insulin resistance.

Design. Twelve obese male subjects were investigated before and at the
end of 3 months' dynamic strength training. Insulin sensitivity was
evaluated using euglycemic-hyperinsulinemic clamp. Blood samples and
needle biopsy samples of sc abdominal adipose tissue were obtained.
The plasma levels and adipose tissue mRNA levels of adiponectin,
leptin, interleukin-1beta, interleukin-6 and TNF-{alpha} were

Results. The training induced an increase in the whole body glucose
disposal rate by 24% (P = 0.04). The body weight was not altered
during the training. Plasma levels of leptin decreased during the
training (16.6 ± 6.3 vs. 13.1 ± 5.7 ng/ml) by 21% (P < 0.02) while no
change in plasma levels of other adipokines and C-reactive protein was
observed. Gene expression of the investigated adipokines was not
changed in sc adipose tissue during the training.

Conclusions. In obese subjects, the dynamic strength training resulted
in an improvement of whole body insulin sensitivity. The increase in
insulin sensitivity was not associated with training-induced
modifications of plasma levels or adipose tissue gene expression of
adipokines supposedly involved in the development of insulin

Here is an abstract that reviews the effects of aerobic treadmill
training in stroke patients:

Treadmill Aerobic Training Improves Glucose Tolerance and Indices of
Insulin Sensitivity in Disabled Stroke Survivors. A Preliminary
Report. Stroke October 1 2007. Frederick M. Ivey PhD*; Alice S. Ryan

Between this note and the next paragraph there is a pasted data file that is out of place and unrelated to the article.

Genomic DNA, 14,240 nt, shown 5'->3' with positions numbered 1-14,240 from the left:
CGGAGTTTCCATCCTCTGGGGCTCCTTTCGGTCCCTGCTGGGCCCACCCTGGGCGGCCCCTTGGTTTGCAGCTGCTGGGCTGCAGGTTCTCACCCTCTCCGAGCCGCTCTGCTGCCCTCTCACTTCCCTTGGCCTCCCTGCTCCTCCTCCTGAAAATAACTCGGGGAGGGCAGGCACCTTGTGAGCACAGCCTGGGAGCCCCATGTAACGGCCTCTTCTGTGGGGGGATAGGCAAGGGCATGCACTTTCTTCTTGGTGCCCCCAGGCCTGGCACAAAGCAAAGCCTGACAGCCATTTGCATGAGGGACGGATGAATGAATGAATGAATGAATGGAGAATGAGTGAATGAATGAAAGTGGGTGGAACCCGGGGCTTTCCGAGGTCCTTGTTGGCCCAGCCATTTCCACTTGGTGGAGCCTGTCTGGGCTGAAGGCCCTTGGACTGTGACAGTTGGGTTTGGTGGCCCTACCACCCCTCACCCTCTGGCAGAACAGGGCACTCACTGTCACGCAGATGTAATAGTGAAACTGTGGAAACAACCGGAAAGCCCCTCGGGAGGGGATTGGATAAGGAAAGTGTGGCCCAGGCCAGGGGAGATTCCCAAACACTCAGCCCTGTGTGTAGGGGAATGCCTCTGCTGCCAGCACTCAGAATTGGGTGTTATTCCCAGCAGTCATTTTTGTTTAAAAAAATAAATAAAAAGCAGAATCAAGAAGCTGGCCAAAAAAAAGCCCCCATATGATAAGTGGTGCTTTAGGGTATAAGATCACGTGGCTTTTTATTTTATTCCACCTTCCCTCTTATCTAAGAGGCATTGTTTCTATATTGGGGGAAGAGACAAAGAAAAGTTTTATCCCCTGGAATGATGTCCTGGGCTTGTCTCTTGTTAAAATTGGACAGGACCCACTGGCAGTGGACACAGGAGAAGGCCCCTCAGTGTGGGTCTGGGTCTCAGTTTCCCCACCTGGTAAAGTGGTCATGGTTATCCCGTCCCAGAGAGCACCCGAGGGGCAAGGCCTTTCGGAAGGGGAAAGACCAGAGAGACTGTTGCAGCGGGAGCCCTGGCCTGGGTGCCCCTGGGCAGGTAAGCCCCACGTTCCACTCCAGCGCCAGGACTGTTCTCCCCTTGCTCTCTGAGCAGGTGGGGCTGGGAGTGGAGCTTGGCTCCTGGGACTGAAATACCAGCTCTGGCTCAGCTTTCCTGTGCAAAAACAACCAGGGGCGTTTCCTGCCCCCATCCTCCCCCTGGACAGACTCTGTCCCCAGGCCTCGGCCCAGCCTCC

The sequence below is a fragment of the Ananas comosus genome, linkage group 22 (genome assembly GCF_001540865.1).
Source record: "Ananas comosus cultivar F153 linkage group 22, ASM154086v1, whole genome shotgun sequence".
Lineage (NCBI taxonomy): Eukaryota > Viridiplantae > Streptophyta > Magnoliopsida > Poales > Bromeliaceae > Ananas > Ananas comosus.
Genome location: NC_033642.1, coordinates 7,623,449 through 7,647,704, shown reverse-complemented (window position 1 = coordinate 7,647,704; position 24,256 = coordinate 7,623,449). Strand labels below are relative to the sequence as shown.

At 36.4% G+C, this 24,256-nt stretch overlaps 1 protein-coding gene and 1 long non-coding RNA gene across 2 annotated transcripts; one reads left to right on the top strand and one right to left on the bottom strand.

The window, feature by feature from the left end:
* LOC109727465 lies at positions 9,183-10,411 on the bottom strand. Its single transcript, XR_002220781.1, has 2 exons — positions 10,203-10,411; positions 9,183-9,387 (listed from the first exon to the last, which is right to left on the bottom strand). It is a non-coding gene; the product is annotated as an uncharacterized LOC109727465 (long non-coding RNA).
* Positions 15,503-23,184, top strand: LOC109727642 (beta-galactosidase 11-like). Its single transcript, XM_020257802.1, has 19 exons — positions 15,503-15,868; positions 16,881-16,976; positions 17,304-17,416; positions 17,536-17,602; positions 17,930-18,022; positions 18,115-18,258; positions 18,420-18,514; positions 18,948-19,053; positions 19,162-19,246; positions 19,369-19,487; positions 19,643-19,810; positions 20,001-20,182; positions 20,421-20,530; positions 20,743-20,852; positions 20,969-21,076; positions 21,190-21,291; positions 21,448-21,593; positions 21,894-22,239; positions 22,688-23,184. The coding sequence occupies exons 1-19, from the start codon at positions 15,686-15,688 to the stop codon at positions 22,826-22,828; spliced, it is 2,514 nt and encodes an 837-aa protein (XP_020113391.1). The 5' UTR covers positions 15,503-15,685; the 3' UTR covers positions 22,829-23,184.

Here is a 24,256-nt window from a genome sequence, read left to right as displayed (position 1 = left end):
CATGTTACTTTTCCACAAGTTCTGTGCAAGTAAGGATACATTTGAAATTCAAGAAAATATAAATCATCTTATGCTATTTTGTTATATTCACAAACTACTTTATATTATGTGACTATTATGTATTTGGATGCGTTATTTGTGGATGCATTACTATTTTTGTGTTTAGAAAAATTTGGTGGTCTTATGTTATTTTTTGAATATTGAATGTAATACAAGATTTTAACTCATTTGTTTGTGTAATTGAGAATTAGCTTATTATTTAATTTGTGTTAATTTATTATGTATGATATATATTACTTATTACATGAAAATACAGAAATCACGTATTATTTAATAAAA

PhD; Charlene E. Hafer-Macko MD; Andrew P. Goldberg MD; and Richard F.
Macko MD

Background and Purpose—Insulin resistance and glucose intolerance are
highly prevalent after stroke, contributing to worsening
cardiovascular disease risk and a predisposition to recurrent stroke.
Treadmill exercise training (T-AEX) increases aerobic capacity (VO2
peak) in chronic stroke patients, suggesting intensity levels that may
be adequate to improve glucose metabolism. We compared the effects of
a progressive T-AEX intervention to an attention-matched stretching
intervention (CONTROL) on glucose tolerance and indices of insulin
sensitivity in stroke survivors.

Methods—Participants had hemiparetic gait after remote (>6 months)
ischemic stroke. They were randomized to 6-month T-AEX or a duration
matched reference CONTROL program of supervised stretching exercises.
Main outcome measures were glucose and insulin responses during a
3-hour oral glucose tolerance test (OGTT).

Results—Forty-six subjects (T-AEX=26, CONTROL=20) completed OGTT
testing before and after the interventions. T-AEX increased VO2 peak
(+15% versus -3% {Delta}, P<0.01) compared with CONTROL. There were
significant reductions in fasting insulin (-23% versus +9% {Delta},
P<0.05) and the total integrated 3-hour insulin response (-24% versus
+3% {Delta}, P<0.01) in T-AEX compared with CONTROL. In patients with
abnormal glucose tolerance at baseline, T-AEX resulted in a
significant 14% decrease in 3-hour glucose response (n=12, P<0.05).
Fifty-eight percent of T-AEX participants with abnormal baseline OGTT
(7 of 12) improved glucose tolerance status at 2 hours compared with
<10% (1 of 11) of impaired CONTROLS (P<0.05).

Conclusions—These preliminary findings suggest that progressive
aerobic exercise can reduce insulin resistance and prevent diabetes in
hemiparetic stroke survivors. Larger clinical trials are needed to
definitively establish the use of structured exercise training for
stimulating metabolic improvement poststroke.

Krista Scott-Dixon
Toronto, ON